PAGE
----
1D & 2D lattices

The Fourier transform of a lattice of vertical slits is composed of equidistant peaks displayed along the horizontal direction going through the Fourier space origin:

 Object "lattice" formed by the recurrence of equidistant and vertical slits & its Fourier transform

The Fourier transform is then spread along the direction perpendicular to the slits, as evidences a lattice of horizontal slits:

 Object "lattice" formed by the recurrence of equidistant and horizontal slits & its Fourier transform

Then, one can obtain a two dimensional lattice simply by multiplying these two one dimensional vertical & horizontal lattices:

 2D lattice formed by two crossed 1D lattices & its Fourier transform

The obtained Fourier transform is a set of peaks displayed on a recantgular lattice, but contratry to the direct object the vertical equidistance is larger than the horizontal one in the Fourier space. The Fourier transform of a lattice is then a lattice.

If, starting from this last Fourier transform one only keeps the horizontal row going trough the origin (using a masking tool for example), the image obtained by inverse Fourier transform will be a lattice of vertical slits:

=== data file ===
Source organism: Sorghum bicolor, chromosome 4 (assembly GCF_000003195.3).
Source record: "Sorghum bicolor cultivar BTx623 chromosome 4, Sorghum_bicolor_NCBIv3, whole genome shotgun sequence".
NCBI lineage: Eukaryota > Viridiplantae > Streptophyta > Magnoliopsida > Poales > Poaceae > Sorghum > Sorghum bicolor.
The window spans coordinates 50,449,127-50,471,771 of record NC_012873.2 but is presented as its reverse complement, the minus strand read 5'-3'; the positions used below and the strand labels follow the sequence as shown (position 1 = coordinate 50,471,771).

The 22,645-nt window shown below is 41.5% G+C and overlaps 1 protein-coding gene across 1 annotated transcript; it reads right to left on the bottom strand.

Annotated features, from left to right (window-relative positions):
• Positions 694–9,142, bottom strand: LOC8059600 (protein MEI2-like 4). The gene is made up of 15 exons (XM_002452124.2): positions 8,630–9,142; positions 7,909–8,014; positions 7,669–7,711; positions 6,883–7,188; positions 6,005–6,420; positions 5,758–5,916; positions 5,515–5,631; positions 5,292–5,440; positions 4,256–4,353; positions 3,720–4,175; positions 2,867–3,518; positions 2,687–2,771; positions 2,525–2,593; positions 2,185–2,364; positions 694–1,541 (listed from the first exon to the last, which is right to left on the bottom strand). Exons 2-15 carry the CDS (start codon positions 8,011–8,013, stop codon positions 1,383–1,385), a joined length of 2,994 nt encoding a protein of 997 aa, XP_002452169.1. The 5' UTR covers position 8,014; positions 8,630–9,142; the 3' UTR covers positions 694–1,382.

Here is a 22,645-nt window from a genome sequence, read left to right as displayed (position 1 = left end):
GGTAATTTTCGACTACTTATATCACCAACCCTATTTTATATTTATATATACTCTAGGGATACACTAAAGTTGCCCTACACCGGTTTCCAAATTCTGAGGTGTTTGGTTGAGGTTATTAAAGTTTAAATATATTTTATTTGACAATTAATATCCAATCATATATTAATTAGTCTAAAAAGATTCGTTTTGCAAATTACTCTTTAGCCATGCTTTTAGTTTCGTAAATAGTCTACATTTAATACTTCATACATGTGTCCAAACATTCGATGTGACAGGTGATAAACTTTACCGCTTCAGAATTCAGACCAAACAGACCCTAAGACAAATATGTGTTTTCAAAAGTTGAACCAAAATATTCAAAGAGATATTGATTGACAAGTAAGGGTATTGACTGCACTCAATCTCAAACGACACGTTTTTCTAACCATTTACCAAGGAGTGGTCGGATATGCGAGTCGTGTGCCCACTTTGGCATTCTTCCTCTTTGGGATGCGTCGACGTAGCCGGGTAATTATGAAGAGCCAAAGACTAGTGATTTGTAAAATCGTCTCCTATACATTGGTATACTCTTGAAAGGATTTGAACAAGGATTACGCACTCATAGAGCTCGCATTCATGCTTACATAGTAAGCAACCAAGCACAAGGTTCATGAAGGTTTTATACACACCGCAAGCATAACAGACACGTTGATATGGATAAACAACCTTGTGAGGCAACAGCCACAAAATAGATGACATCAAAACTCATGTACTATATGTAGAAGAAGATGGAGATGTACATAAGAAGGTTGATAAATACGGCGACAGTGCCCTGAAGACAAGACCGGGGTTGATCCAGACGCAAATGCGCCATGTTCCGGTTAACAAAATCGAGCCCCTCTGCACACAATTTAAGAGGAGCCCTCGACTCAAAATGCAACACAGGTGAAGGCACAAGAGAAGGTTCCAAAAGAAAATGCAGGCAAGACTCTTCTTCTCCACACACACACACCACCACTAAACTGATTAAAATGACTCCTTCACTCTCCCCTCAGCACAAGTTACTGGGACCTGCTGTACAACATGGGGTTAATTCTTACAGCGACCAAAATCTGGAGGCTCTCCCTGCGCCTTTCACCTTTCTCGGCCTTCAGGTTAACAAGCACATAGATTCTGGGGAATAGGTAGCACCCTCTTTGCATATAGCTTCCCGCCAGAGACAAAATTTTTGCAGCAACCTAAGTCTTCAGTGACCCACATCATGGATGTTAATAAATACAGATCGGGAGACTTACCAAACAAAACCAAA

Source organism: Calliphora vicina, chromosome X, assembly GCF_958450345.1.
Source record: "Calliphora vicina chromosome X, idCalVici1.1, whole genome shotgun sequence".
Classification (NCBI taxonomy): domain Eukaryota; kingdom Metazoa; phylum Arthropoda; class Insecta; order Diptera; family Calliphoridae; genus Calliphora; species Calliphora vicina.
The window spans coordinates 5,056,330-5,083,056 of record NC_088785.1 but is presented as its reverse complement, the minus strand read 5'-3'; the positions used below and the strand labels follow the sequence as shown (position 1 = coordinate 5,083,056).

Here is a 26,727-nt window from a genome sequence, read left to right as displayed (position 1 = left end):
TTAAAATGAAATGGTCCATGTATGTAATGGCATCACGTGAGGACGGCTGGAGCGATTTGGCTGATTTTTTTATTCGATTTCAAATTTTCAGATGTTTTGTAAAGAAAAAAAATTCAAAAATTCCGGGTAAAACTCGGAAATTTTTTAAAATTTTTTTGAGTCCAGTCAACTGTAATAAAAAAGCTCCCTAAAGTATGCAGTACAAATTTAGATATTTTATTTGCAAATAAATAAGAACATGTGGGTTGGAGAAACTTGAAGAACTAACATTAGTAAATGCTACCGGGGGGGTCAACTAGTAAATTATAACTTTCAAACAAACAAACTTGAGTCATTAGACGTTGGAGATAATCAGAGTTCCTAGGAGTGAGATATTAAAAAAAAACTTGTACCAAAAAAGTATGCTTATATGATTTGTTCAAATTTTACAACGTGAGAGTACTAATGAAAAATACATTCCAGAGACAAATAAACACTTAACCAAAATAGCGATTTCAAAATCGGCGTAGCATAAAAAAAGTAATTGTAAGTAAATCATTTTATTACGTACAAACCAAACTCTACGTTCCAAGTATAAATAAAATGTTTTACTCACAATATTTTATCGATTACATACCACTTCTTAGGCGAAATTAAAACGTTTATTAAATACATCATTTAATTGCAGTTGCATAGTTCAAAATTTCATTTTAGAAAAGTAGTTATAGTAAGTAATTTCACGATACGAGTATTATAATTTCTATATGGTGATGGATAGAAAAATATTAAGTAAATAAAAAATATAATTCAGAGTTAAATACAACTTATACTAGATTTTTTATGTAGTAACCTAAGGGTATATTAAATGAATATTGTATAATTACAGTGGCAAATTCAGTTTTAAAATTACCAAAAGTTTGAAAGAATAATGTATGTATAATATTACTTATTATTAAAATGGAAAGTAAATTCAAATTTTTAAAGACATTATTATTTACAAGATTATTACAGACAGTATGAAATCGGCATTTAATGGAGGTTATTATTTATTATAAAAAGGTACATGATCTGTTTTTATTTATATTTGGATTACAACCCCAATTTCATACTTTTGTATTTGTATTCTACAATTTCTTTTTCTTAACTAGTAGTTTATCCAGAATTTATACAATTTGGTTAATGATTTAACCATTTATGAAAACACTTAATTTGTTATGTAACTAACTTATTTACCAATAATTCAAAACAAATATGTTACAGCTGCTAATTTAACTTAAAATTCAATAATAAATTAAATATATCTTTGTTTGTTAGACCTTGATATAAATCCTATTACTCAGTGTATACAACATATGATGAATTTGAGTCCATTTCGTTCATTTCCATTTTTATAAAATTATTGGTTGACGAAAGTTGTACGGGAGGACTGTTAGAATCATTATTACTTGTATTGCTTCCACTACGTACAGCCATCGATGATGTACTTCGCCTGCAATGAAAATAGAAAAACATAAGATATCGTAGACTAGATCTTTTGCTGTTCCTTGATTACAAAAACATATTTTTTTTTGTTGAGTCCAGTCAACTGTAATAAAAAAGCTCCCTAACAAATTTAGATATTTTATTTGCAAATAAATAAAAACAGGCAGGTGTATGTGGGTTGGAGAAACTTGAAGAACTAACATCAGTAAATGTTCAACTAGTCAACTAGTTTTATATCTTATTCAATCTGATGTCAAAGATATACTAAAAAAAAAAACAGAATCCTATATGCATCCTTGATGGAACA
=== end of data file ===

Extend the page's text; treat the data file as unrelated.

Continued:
Using a masking tool to hide all peaks excepted those of the horizontal direction one creates a new Fourier space object, which corresponds to a lattice of vertical slits in direct space

Similarly, if using a masking tool one only keeps the vertical column going through the origin, the image obtained by inverse Fourier transform will be a lattice of horizontal slits:

 Using a masking tool to hide all peaks excepted those of the vertical direction one creates a new Fourier space object, which corresponds to a lattice of horizontal slits in direct space

However, it should not be thought that one can select one of the original 1D vertical or horizontal lattice using the corresponding masking tool. Indeed, if the masking tool select only now a diagonal row of the FT, the reconstructed image by inverse FT is a lattice of slits perpendicular to that particular direction, and this lattice does not exists as such in the original 2D lattice! Then, applying a mask on a Fourier transform alters the corresponding image, and this is very important for example in microscopy where one wishes to form an enlarged but faithful image of a too tiny object using a apparatus (microscope) which may modify the FT of the object and thus the observed image.

 Using a masking tool to hide all peaks excepted those along a diagonal row of the FT one creates a new Fourier space object, which corresponds to a lattice of slits perpendicular to this particular direction